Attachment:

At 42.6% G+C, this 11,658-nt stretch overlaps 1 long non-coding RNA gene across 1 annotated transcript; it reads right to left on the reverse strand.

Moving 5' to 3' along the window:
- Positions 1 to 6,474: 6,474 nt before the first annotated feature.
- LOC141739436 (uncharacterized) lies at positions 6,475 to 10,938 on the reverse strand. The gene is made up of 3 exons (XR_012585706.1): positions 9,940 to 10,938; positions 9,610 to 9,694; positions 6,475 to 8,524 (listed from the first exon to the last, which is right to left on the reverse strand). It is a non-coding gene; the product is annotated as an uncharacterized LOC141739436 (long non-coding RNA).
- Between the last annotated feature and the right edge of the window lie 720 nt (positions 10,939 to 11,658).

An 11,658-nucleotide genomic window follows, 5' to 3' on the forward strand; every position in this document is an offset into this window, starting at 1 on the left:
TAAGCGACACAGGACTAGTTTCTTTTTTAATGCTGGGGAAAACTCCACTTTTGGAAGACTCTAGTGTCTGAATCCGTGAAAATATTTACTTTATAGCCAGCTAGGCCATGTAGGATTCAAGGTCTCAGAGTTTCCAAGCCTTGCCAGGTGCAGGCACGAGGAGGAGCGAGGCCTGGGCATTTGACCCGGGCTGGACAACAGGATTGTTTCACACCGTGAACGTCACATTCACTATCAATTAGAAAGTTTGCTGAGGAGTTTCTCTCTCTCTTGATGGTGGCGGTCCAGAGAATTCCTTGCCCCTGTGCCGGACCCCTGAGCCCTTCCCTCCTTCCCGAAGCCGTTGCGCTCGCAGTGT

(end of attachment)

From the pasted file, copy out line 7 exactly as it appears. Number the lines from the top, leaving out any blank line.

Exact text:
TAAGCGACACAGGACTAGTTTCTTTTTTAATGCTGGGGAAAACTCCACTTTTGGAAGACTCTAGTGTCTGAATCCGTGAAAATATTTACTTTATAGCCAGCTAGGCCATGTAGGATTCAAGGTCTCAGAGTTTCCAAGCCTTGCCAGGTGCAGGCACGAGGAGGAGCGAGGCCTGGGCATTTGACCCGGGCTGGACAACAGGATTGTTTCACACCGTGAACGTCACATTCACTATCAATTAGAAAGTTTGCTGAGGAGTTTCTCTCTCTCTTGATGGTGGCGGTCCAGAGAATTCCTTGCCCCTGTGCCGGACCCCTGAGCCCTTCCCTCCTTCCCGAAGCCGTTGCGCTCGCAGTGT